1. Introduction to the Problem

Crypton is an open-source project provided by SpiderOak with the purpose of solving privacy and security problems through cloud applications. Before introducing the solution, we must first talk about the problem. The main problem with cloud-based applications is that the user’s data is stored in the cloud and therefore can be accessed and read by anyone having access to the server—namely the cloud service provider (CSP). Not to mention that, if an attacker was able to penetrate the CSP’s defenses, he might also be able to access the client’s data. That being said, Crypton is a framework that can be used for building cryptographically secure cloud applications, which means that the client’s data is securely stored in the cloud in encrypted form—only the client possesses the knowledge to decrypt its data. Crypton does all the cryptography behind the scenes, so developers don’t have to bother with it. If everybody is trying to use their own cryptographic methods to provide zero-knowledge cloud-based applications, there would definitely be discrepancies, probably some more vulnerable than others, but none would fit the profile perfectly.

2. Presenting the Solution

With Crypton, we can build secure cloud-based applications where all the encryption and decryption of the client’s data is done on the client side of the communication, before the data is actually sent to the cloud. This results in encrypted data being stored on the cloud. Depending on how we programmed the applications, all of the data we stored in the cloud could be encrypted. Of course, it’s not always necessary to encrypt everything, because sometimes it may be more efficient to work with unencrypted data. This is because some of the data isn’t so important that it needs to be encrypted and, by not encrypting it, we’re saving a few CPU cycles, which would normally need to be spent by the encryption and decryption process. There are also other server-side optimizations that can be done on unencrypted data that can’t be done on encrypted data, such as searching through the data itself. If we would like to do a simple search over the encrypted data in the cloud, all the data must be sent to the client, where it’s decrypted, after which the search algorithm can do its job. But that results in whole database that needs to be sent over a network consuming bandwidth before a single search through the data can be done.
Note that the Crypton documentation states that Crypton is not yet ready for the production environment [1], but hopefully we’ll spread the word around the Internet to attract more developers who are willing to test and possibly contribute to it.

3. Crypton Diary Overview

Let’s now take a look at the Crypton Diary example application, which was written with security in mind. The Diary application uses Crypton to encrypt the user’s data and is accessible at https://diary.crypton.io/, which is presented on the picture below.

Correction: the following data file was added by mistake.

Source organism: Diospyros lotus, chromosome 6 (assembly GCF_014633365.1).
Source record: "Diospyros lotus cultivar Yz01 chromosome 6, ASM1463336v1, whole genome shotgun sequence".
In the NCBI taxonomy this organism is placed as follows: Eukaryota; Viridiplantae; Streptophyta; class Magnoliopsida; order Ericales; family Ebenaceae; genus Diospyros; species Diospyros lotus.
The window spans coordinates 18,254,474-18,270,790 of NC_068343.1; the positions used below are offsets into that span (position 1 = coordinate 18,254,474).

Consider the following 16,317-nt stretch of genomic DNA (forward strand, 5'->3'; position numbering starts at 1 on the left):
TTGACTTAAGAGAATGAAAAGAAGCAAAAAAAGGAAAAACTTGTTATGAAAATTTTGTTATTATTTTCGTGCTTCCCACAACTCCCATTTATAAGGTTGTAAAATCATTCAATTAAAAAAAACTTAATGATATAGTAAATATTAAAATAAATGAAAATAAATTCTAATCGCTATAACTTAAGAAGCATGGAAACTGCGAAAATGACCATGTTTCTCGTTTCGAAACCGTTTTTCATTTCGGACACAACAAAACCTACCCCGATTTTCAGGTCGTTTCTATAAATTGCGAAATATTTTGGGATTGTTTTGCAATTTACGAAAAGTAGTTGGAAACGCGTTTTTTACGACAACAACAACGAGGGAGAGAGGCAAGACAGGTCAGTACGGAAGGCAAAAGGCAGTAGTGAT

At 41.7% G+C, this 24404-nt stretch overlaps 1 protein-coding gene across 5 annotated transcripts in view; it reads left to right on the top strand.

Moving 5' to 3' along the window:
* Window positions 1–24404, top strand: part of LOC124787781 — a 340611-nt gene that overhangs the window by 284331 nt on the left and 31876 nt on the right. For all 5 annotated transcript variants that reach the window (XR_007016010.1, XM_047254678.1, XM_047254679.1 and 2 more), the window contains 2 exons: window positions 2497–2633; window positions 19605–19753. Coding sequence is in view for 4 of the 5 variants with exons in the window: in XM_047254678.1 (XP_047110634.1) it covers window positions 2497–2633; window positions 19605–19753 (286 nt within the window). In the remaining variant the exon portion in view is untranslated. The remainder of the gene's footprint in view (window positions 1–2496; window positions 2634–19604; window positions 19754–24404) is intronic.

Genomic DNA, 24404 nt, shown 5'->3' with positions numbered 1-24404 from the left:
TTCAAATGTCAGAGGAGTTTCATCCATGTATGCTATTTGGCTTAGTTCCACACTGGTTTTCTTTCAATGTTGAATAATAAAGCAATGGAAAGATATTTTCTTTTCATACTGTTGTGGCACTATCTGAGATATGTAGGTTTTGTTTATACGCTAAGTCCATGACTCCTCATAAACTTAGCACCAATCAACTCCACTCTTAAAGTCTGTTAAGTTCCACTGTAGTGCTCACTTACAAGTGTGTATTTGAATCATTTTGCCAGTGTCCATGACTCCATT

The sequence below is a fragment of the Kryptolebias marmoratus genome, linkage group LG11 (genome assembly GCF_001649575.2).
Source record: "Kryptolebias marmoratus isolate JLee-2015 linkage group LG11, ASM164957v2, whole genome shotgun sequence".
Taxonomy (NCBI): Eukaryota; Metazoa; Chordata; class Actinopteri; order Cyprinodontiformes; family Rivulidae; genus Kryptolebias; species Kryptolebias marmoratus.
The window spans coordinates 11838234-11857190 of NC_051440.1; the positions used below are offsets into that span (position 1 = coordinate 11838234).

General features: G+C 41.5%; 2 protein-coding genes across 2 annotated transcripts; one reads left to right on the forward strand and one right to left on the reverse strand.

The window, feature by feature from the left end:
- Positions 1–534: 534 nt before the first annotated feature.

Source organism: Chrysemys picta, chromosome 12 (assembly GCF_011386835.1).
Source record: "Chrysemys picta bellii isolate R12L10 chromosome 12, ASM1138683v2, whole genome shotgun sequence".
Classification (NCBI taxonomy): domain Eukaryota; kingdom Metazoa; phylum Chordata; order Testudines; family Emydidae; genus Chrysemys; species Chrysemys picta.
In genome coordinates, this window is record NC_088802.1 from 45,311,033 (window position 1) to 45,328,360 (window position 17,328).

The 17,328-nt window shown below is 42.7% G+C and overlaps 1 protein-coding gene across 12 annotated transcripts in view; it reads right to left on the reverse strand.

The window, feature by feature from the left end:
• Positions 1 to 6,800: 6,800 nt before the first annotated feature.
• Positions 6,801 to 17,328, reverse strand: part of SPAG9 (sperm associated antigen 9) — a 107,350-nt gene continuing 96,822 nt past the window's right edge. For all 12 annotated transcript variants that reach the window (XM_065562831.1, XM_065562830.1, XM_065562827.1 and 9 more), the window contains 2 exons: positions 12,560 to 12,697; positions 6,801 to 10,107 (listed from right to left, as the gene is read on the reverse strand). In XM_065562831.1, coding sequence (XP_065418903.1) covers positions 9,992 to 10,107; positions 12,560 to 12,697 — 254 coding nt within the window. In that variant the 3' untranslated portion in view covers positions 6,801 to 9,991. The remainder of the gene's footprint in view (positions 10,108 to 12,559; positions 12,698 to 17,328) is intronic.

We can see that there is an input form where we can enter our username and password. There’s also a login button, which logs us into the application, and a register button, which allows a new account to be registered. Let’s first create a new account by inputting crypton:crypton into the username and password input fields. When pressing the register button, the cryptographic keys will automatically be created and we’ll be logged into the application. In the picture below, we can see the Diary application once we’ve logged-in. There is an input box where we can input some text about our life. To save the message, we can press the “Save” button and, to delete the message, we need to press the “Delete” button.

The menu contains two buttons: “Entries,” which lists all the saved message entries, and “Create,” which creates a new message entry. Let’s input a new message, “Hello, this is my first entry.” and save it.

Once the message has been saved, we can see it if we click on the “Entries” menu button, which will present entries based on when we’ve saved them. There is currently just one message, which was saved 1 minute ago.

Let’s now create a second entry with the text: “Now I’ve gotten used to the Diary application and I’m wondering whether my messages are encrypted when saved to the cloud?” as shown below:

Now there are two messages presented if we enter the “Entries” menu again:

This is the basic usage of the application. If you’ve followed the article, you can see that we’re already wondering whether the messages are being stored in encrypted form. This is a valid and important question that we’re trying to address in this article. Just from using the web application normally, we don’t know the answer to that question, because we haven’t programmed the application ourselves: For all we know, the messages might also be stored in clear-text. There is a simple check that we can use to confirm whether the messages are secure: We can start an intercepting proxy, catch the messages being sent to the server, and see for ourselves. If we start Wireshark, we won’t get any meaningful results, because the messages are transmitted over HTTPS, which uses an encrypted layer. Rather than trying to figure out how to see HTTPS decrypted messages in Wireshark, let’s start the Burp intercepting proxy and see the messages in clear-text. The picture below presents a request being sent to the server once we save a Diary message:

Notice that we’re dealing with a POST request going to https://diary.crypton.io/transaction/1528. The request body contains a JSON message, which describes a single transaction with the following fields: type, containerNameHmac, and payloadCiphertext. The payloadCiphertext contains the encrypted version of our payload, which confirms that encrypted version of the text is being stored on the cloud. Of course there are ways in which the application can still read the cipher-text of our encrypted text. When we registered, the application could store our password in clear-text and use it to decrypt our messages. In the remainder of the article we’ll try to find out whether this is true or not, so bear with me here.